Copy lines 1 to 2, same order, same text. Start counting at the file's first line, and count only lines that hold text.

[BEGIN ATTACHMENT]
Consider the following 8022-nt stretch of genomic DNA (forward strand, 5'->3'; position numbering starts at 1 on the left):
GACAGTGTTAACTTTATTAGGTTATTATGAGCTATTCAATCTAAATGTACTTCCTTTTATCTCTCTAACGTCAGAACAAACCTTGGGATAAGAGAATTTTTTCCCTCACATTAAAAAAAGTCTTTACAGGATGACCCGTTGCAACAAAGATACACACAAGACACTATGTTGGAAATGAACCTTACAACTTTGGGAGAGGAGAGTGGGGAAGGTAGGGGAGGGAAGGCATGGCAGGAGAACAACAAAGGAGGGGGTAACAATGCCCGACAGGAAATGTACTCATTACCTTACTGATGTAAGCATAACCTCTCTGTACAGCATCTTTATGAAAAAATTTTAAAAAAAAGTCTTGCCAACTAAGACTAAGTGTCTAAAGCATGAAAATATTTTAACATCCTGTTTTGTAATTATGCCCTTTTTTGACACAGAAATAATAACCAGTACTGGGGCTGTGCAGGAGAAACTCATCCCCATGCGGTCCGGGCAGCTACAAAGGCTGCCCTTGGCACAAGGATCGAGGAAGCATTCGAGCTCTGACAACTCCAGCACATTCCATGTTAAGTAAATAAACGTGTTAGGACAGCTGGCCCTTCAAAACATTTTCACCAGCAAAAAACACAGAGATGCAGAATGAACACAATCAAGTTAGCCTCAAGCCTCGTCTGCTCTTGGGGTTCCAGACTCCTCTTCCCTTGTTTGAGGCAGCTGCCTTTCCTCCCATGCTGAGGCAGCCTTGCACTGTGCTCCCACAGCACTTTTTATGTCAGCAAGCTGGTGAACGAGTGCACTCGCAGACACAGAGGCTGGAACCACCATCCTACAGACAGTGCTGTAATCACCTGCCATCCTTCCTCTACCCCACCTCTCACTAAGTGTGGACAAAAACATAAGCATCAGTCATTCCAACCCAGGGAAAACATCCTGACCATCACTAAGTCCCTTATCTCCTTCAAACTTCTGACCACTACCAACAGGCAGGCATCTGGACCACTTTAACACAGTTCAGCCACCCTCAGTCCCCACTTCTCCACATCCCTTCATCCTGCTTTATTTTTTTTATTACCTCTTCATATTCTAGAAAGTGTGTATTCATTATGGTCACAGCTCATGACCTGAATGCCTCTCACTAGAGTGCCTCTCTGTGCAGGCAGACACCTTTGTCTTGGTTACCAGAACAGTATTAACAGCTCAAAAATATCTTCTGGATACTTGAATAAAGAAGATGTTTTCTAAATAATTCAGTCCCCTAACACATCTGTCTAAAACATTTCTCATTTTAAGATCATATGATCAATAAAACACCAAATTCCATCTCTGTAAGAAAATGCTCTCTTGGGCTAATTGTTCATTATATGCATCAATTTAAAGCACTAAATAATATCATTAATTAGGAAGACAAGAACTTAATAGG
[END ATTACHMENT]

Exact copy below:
Consider the following 8022-nt stretch of genomic DNA (forward strand, 5'->3'; position numbering starts at 1 on the left):
GACAGTGTTAACTTTATTAGGTTATTATGAGCTATTCAATCTAAATGTACTTCCTTTTATCTCTCTAACGTCAGAACAAACCTTGGGATAAGAGAATTTTTTCCCTCACATTAAAAAAAGTCTTTACAGGATGACCCGTTGCAACAAAGATACACACAAGACACTATGTTGGAAATGAACCTTACAACTTTGGGAGAGGAGAGTGGGGAAGGTAGGGGAGGGAAGGCATGGCAGGAGAACAACAAAGGAGGGGGTAACAATGCCCGACAGGAAATGTACTCATTACCTTACTGATGTAAGCATAACCTCTCTGTACAGCATCTTTATGAAAAAATTTTAAAAAAAAGTCTTGCCAACTAAGACTAAGTGTCTAAAGCATGAAAATATTTTAACATCCTGTTTTGTAATTATGCCCTTTTTTGACACAGAAATAATAACCAGTACTGGGGCTGTGCAGGAGAAACTCATCCCCATGCGGTCCGGGCAGCTACAAAGGCTGCCCTTGGCACAAGGATCGAGGAAGCATTCGAGCTCTGACAACTCCAGCACATTCCATGTTAAGTAAATAAACGTGTTAGGACAGCTGGCCCTTCAAAACATTTTCACCAGCAAAAAACACAGAGATGCAGAATGAACACAATCAAGTTAGCCTCAAGCCTCGTCTGCTCTTGGGGTTCCAGACTCCTCTTCCCTTGTTTGAGGCAGCTGCCTTTCCTCCCATGCTGAGGCAGCCTTGCACTGTGCTCCCACAGCACTTTTTATGTCAGCAAGCTGGTGAACGAGTGCACTCGCAGACACAGAGGCTGGAACCACCATCCTACAGACAGTGCTGTAATCACCTGCCATCCTTCCTCTACCCCACCTCTCACTAAGTGTGGACAAAAACATAAGCATCAGTCATTCCAACCCAGGGAAAACATCCTGACCATCACTAAGTCCCTTATCTCCTTCAAACTTCTGACCACTACCAACAGGCAGGCATCTGGACCACTTTAACACAGTTCAGCCACCCTCAGTCCCCACTTCTCCACATCCCTTCATCCTGCTTTATTTTTTTTATTACCTCTTCATATTCTAGAAAGTGTGTATTCATTATGGTCACAGCTCATGACCTGAATGCCTCTCACTAGAGTGCCTCTCTGTGCAGGCAGACACCTTTGTCTTGGTTACCAGAACAGTATTAACAGCTCAAAAATATCTTCTGGATACTTGAATAAAGAAGATGTTTTCTAAATAATTCAGTCCCCTAACACATCTGTCTAAAACATTTCTCATTTTAAGATCATATGATCAATAAAACACCAAATTCCATCTCTGTAAGAAAATGCTCTCTTGGGCTAATTGTTCATTATATGCATCAATTTAAAGCACTAAATAATATCATTAATTAGGAAGACAAGAACTTAATAGG